Your business’s financial statements are your best indication of its current financial health and your most effective tool for making critical business decisions. At a minimum, you need to know if your business is making a profit or losing money, but your also need to be able to calculate your business’s current and future financial needs.
What the Balance Sheet Tells You
The balance sheet is a snapshot of the health of your business at any given time. It tells what you own (assets), what you owe (liabilities) and what’s left over (net value). It is only a snapshot, because the numbers change with every business transaction.
Assets: Current assets are everything the business can get its hands on in order of liquidity, including cash, inventory and receivables. Non-current assets include furniture, equipment and property.
Liabilities: The balance sheet indicates which liabilities are current (short-term debt) and non-current (long-term debt), listed in the order they need to be repaid.
Net worth: Assets minus liabilities equals a business’s net worth. This includes any invested capital along with retained profits.
Current ratio: The current assets divided by the current liabilities, indicating whether your business has enough liquid assets on hand to pay bills in the short term. A ratio of 1.5 or higher is usually sufficient, depending on the type of business. A ratio of less than 1 indicates that your business may be in danger of not meeting short-term obligations.
Quick ratio: The difference between current assets and inventories, divided by the current liabilities. The [quick ratio][https://www.bdc.ca/en/articles-tools/money-finance/manage-finances/pages/financial-ratios-4-ways-assess-business.aspx) removes the inventory from the current ratio equation for a more conservative view. A quick ratio above 1 is generally regarded as safe.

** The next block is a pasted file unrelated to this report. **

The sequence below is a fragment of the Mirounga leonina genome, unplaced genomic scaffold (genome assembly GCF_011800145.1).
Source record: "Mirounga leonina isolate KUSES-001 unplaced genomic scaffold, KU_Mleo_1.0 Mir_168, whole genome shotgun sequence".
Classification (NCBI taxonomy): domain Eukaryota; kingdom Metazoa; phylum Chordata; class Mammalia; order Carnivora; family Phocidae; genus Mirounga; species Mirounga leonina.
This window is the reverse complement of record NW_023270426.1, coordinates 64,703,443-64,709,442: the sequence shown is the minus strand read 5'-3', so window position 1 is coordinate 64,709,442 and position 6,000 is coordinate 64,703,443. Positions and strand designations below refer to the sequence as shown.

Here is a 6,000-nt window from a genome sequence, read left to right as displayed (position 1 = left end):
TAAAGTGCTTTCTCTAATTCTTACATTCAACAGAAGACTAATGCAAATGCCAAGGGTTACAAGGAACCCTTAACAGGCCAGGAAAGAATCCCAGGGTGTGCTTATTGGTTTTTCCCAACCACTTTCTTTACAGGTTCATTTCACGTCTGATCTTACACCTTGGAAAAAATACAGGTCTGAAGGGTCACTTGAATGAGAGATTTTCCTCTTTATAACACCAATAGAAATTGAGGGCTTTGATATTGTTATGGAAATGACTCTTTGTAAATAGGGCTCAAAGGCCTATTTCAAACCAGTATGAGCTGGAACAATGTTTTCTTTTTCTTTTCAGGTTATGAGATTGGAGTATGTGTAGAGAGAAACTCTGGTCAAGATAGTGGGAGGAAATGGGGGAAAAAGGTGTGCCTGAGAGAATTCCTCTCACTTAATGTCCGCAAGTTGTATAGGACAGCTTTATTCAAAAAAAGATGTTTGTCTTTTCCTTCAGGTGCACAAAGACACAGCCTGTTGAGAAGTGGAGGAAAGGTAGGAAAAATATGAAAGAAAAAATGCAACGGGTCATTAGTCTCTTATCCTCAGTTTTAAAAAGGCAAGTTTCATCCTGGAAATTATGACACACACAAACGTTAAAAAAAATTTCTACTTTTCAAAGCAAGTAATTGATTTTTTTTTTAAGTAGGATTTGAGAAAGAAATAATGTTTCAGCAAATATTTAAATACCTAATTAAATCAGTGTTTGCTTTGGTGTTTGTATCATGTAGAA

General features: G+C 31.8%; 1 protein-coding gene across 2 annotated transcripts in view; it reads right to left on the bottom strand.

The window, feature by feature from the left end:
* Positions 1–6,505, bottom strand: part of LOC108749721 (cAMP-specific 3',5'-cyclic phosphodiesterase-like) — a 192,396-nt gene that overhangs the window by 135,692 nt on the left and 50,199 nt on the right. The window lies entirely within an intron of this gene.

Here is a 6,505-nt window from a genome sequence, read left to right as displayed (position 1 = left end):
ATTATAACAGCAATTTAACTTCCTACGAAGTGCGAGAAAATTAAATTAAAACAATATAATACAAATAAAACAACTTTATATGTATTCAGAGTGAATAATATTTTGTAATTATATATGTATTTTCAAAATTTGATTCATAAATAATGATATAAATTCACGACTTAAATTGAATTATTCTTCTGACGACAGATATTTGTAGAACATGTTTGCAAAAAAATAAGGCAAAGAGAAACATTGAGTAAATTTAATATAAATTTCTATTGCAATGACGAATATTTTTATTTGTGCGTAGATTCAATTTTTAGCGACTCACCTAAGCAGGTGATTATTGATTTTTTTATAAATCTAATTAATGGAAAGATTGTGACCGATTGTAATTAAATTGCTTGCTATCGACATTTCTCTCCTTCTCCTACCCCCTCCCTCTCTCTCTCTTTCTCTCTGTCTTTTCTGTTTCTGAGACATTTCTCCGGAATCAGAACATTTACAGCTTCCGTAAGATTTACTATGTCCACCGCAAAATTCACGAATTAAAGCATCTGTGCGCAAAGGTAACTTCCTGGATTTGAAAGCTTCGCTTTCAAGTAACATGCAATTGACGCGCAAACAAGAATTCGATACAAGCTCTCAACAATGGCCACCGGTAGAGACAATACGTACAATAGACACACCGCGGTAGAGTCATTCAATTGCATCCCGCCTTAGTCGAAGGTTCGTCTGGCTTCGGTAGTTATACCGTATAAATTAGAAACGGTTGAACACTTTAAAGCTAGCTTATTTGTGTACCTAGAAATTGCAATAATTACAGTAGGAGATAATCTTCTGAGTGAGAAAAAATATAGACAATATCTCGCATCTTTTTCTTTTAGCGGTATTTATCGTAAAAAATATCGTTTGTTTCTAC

Working capital: The difference between current assets and current liabilities; generally, a positive working capital ratio is better.
Debt-to-equity ratio: Total liabilities divided by shareholders equity, telling you how much your business relies on debt for its operations. A lower ratio is viewed more favorably.
What the Income Statement Tells You
The income statement tells you how your business is doing within a specified period of time and how much money is available to pay debt and grow the business.
Gross profit margin: The difference between revenue and cost of goods sold, divided by the revenue. Your gross profit margin is an indicator of how well you are pricing your products.
Net profit: The difference between total revenue and total expenses, making it the most important indicator of your business’s financial health. It is the cash that shows up on the bottom line each month after you have paid the bills.
Net profit margin: The net profit divided by total revenue, converting your net profit into a ratio that you can use to identify important trends in your business. The net profit margin tells you what percentage of your revenue is profit. If your sales revenue for the month totaled $20,000, and your expenses (rent, payroll, production, etc.), totaled $13,000, your net profit margin is 35 percent. Using your net profit margin, you can identify trends and project future profits.